Bit Seats Benefit All Horses
 

 

 

From oral comfort to improved digestion, this procedure provides relief.

 

Tom Allen DVM  IAED Certified

 

This Article appeared in Veterinary Practice News      Equine Practice      2001

 

Illustrations from the Manual of Equine Dentistry; Copyright Elsevier Science 2003


 

Although some of us have only recently learned about the existence of bit seats, equine professionals have been recommending them since as far back as when horses were our primary means of transportation and farm power.

 


Normal mouth, before dentistry

 

 

 


     
In
Animal Dentistry and Diseases of the Mouth, by Louis A. Merillat, published in 1906, “blunting of the first molars” in horses is described in detail.  The text provides instruction for accomplishing this task as a “method by which the sharp points on the molars may be blunted with but little labor.”

 

      Any points on teeth in horses’ mouths can be uncomfortable when contacted by the tongue, lips or cheeks, so the first benefit of this procedure is obvious: remove sharp corners.  It is also helpful to eliminate upper hooks or lower ramps, in cases of malalignment of upper and lower cheek teeth arcades, where the upper sixes are not in direct opposition with the lowers but are either too far forward or too far posterior, respectively.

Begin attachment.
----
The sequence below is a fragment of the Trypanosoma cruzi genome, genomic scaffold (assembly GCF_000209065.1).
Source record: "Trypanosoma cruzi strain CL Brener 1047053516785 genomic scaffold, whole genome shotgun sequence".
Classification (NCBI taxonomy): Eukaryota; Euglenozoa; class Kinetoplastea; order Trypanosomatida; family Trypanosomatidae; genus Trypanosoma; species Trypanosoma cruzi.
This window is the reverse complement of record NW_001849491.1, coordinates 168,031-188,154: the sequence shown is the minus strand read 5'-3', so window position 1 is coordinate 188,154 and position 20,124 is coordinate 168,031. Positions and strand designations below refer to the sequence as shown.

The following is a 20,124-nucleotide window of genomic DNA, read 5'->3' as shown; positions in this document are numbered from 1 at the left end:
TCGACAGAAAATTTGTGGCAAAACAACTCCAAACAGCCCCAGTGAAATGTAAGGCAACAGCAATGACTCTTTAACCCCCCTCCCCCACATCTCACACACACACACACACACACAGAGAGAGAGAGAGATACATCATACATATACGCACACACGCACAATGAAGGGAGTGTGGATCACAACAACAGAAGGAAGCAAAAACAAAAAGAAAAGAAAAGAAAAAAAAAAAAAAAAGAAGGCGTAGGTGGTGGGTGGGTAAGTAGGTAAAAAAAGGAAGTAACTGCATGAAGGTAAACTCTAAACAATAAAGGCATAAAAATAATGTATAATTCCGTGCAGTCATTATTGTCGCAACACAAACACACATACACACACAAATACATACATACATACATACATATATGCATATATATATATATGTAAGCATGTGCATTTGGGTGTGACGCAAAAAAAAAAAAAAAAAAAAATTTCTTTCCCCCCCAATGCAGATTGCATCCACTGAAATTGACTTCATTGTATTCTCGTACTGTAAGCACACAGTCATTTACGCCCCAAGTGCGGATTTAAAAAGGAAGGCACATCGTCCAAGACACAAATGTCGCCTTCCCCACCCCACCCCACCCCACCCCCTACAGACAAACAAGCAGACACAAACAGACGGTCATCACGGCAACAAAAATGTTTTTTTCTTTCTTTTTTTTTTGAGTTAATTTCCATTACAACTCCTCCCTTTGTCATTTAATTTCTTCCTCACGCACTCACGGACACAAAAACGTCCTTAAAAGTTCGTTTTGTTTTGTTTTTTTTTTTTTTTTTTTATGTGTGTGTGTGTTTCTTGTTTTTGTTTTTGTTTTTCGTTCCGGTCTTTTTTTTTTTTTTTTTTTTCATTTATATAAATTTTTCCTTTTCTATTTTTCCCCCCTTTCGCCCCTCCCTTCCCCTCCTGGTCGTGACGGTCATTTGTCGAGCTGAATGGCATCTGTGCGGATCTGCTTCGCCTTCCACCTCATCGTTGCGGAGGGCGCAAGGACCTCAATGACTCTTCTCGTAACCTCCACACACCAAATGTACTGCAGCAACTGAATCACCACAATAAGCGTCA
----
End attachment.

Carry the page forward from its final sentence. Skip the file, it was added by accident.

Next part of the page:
While it may be true that simply eliminating the sharp points or corners from the fronts of the first cheek teeth is sufficient benefit to justify bit seats, other equally important advantages include preventing bit pressure on the tongue, and easing the path of long-stemmed grass and hay into the molar tables for mastication.

 

      Many dental practitioners provide bit seats only for performance horses because the bit is likely to cause pinching of the cheeks, lips or tongue against the teeth.  As Dr. W.L. Scrutchfield states in Equine Dentistry, “The procedure is done in an attempt to make the performance horse as comfortable as possible as the bit pulls or pushes soft tissue against the second premolars.”

 

 

Before Dentistry

 

Bit seats decrease bit

pressure on the tongue because the bit has a notch to rest in.  This often

results in an immediate

improvement in

performance, reported by clients after their horse first gets bit seats.

 

ILLUSTRATIONS

© ELSEVIER SCIENCE 2003

After Dentistry

Go to page 2

 

© Copyright 2007 Dr. Tom Allen, horsedentist.com - All Rights Reserved